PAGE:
Good riddance to the body beautiful

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The Independent Online
THE Pineapple fitness empire is facing difficulties, if not exactly dancing off into the sunset. While I am sorry for the people who are losing their jobs as a studio and several shops close, I admit to finding the public puncturing of the glamour exercise boom cheering. Perhaps we can can get back to good old keep-fit classes, at a fraction of the price.

Pineapple's problems are one more sign that the Nineties may be bringing back a certain sense of proportion to life, including the demotion of exercise to its rightful place as just one part of everyday existence, enabling people to function better, both mentally and physically, rather than an obsession in its own right. Already the jogging boom has passed its peak, as yuppies become a folk memory.

Is it possible that the rather empty American-imported addiction to the body beautiful - flexed, toned, tortured - has run its course? Personal trainers, that LA essential, never really got started over here. Even Jane Fonda, queen of the fitness boom, seems to be devoting her life to her husband rather than her body these days. I suspect that the dominance of exhausting exercise tapes and frantic teach-yourself-aerobics tapes may become a thing of the past, if only we can become more at ease with ourselves.

My negative impressions of the Pineapple way of life are based firmly on experience. I once employed a nanny who spent every minute of her spare time, with friends, working out at one of its studios. Never again.

Debbie Moore, Pineapple's founder, may have preached and practised the gospel of expending energy in order to breed more energy to infuse into the rest of your life. She may have demonstrated this by founding what still remains a worthwhile, if niche, leisure business. (I am also touched by her revelation that the driving force, all along, was to pay the medical bills for her daughter.)

But that was not how it seemed to affect this little band of twentysomethings. These women clearly danced their energies away to zero on Pineapple's glamorous boards. My nanny, when not exercising, was completely car bound: she drove the car to the post box on the corner to dispatch a letter and, until I protested, refused to get out of the vehicle even when picking the children up from school.

The concept of taking a wholesome walk in the park as exercise, or even playing a game in the garden, was completely foreign. If you are seriously into remodelling your body, you would not be seen dead in a swimming pool. There was an empty tennis court, begging to be played on, at the end of the garden. Good old open air games, needing partners and a sense of co-operation were too humdrum.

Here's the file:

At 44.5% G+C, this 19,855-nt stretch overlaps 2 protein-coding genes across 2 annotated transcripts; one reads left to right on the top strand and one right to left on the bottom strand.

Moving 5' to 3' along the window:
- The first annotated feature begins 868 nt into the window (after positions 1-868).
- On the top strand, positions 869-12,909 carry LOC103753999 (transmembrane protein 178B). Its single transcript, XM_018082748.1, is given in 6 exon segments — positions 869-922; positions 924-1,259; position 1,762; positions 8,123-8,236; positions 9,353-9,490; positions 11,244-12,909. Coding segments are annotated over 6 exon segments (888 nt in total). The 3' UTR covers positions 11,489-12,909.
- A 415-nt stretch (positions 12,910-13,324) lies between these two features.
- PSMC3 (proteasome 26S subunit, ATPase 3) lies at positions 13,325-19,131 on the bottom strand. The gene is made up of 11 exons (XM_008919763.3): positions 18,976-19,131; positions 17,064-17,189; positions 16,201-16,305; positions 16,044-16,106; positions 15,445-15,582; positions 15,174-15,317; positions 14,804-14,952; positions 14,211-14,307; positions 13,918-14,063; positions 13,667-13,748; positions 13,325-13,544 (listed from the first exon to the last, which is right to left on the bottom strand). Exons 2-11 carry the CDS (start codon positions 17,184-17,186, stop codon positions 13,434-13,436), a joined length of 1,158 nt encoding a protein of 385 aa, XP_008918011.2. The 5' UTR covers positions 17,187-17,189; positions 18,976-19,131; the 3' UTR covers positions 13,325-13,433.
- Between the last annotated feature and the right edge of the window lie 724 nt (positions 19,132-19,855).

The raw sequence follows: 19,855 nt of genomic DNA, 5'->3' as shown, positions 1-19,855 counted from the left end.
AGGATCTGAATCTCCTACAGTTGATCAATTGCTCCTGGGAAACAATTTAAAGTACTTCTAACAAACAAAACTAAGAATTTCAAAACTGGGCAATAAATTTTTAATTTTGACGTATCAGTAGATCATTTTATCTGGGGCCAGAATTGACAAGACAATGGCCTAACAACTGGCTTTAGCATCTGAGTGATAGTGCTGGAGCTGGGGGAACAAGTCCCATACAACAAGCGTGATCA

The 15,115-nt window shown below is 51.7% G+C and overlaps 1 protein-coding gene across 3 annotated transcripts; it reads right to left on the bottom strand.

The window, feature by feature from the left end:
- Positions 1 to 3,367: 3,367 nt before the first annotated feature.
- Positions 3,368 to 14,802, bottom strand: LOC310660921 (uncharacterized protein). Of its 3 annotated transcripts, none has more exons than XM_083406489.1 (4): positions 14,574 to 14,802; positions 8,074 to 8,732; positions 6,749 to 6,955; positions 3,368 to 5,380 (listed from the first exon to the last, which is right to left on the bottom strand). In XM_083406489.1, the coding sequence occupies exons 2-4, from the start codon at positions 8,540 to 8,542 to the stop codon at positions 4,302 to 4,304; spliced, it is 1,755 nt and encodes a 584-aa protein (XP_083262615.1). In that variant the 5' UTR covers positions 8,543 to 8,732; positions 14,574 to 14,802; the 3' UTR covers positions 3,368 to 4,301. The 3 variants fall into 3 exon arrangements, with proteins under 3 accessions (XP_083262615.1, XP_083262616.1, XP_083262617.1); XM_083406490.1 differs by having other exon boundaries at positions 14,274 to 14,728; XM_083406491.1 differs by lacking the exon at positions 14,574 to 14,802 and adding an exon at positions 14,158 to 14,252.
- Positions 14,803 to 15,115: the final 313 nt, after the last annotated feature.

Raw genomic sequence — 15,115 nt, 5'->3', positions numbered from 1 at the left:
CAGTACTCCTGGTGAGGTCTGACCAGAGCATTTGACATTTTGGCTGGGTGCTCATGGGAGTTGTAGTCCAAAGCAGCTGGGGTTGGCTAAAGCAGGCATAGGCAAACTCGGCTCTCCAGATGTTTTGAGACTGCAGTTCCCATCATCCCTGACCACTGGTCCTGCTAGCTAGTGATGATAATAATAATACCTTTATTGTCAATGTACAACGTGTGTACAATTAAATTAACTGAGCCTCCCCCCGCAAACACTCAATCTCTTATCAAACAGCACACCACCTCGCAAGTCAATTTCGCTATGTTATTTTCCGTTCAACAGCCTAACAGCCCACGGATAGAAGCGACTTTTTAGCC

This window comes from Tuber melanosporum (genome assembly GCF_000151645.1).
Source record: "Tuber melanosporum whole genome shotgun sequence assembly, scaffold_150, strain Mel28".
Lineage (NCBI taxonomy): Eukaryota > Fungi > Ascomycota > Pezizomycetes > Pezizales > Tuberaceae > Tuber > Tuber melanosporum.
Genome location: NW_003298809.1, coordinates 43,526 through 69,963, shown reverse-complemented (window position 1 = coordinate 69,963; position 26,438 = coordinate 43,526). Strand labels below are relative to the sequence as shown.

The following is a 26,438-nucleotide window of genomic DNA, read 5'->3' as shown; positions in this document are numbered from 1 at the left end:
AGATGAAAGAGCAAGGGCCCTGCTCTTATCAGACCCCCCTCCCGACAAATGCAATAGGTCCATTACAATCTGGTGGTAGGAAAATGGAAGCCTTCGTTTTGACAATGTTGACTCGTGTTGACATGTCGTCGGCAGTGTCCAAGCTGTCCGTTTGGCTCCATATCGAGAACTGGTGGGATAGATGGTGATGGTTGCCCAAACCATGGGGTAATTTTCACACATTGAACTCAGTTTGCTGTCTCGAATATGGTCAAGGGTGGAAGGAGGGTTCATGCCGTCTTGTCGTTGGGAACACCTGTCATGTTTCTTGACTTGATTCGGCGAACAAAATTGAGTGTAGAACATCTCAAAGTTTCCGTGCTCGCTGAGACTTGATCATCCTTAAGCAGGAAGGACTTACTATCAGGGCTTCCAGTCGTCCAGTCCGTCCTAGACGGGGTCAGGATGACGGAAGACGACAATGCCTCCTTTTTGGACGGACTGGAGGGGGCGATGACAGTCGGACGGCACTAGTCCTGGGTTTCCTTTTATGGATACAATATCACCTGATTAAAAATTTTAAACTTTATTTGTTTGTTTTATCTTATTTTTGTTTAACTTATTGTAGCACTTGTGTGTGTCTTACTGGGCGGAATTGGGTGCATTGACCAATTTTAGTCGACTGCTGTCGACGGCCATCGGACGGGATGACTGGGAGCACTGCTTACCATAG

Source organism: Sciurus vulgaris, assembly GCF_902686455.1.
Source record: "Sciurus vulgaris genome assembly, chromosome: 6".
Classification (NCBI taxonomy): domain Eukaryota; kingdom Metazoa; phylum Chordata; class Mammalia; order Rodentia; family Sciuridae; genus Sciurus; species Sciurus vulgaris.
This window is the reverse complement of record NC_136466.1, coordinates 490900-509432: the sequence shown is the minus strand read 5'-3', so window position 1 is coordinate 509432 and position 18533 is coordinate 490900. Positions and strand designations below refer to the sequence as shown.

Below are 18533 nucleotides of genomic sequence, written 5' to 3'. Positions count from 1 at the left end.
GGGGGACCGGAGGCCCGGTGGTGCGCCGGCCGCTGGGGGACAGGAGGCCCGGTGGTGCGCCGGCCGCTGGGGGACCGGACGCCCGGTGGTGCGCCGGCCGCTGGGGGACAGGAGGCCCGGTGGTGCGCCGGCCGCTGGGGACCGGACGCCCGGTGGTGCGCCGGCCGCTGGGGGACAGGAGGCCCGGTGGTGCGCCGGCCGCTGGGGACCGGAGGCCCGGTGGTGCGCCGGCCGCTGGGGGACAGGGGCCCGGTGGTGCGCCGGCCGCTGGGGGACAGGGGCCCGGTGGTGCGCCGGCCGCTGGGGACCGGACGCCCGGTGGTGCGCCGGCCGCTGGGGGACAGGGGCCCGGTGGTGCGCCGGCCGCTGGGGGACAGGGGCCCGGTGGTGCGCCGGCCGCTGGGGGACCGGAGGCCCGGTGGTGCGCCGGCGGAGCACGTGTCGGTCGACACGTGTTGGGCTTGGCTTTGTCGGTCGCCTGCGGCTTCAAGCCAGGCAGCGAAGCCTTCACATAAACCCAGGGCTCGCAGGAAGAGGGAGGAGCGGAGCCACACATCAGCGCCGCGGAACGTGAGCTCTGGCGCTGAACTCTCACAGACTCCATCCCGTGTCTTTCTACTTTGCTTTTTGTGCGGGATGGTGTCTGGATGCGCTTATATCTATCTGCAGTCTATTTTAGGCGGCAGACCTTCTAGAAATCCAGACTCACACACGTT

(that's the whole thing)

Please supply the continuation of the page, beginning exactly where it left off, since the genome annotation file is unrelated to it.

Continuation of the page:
I have also come to loathe what I call fitness clothes, as exemplified by Pineapple's retailing division, which sprang from the desire to show off and adorn all that tortured flesh with suitable gear. The style consists of crossover V-necked cardigans borrowed from ballet and low- cut Lycra tops. These are teamed with ghastly short mini-skirts, or ra-ra skirts showing off sun-bed tanned legs, no matter the season. Or you can parade in shiny and pricey skin-tight leggings. The look can be jazzed up with Essex-girl gold jewellery for weekends.

When these clothes are worn as standard daily work gear, in much the same way that the eye-catching Debbie took her Lycra gear on the floor of the Stock Exchange, it all becomes too much. No other sport has imported its clothing so firmly into everyday life. A well-washed pair of jeans, sensible Marks & Spencer lambswool sweaters and plain old T-shirts have always seemed to me far more attractive and suitable British scuff-around-the-house wear. Once you have been exposed to a relentless parade of body-conscious clothes, believe me, even the new messy grunge fashion seems preferable and strangely liberating. These are clothes to hide in.

So what comes next? It would be nice to think that exercise retains an importance, but that it becomes more co-operative, less self-obsessed and more geared to enhancing the quality of everyday life. In my family we have started playing table tennis: it is an undemanding sort of game which both adults and children seem to enjoy thoroughly.

At the leisure centre I belong to I've been noticing that newer but gentler and more discreet forms of exercise are springing up alongside the weight-training and exercise bikes of the gym. Water aerobics is the fad of the moment. It seems well adapted to the average pear-shaped and retiring British woman. It involves painless exercises, to music, under water. All the pimply, unsightly areas of cellulite are hidden: only your head and shoulders poke up for public inspection. A friend says it is best to be at the front of the class, to avoid the sight of underwater giant waves of fat.

More bizarre, clubs around me are starting to offer a strange, pared-down sort of exercise class called step aerobics: you walk up and down a step to music, rather like a hamster going drearily around and around on its wheel. It seems uncannily like a depressing metaphor for life in deep recession. Doesn't it make a brisk walk sound inviting?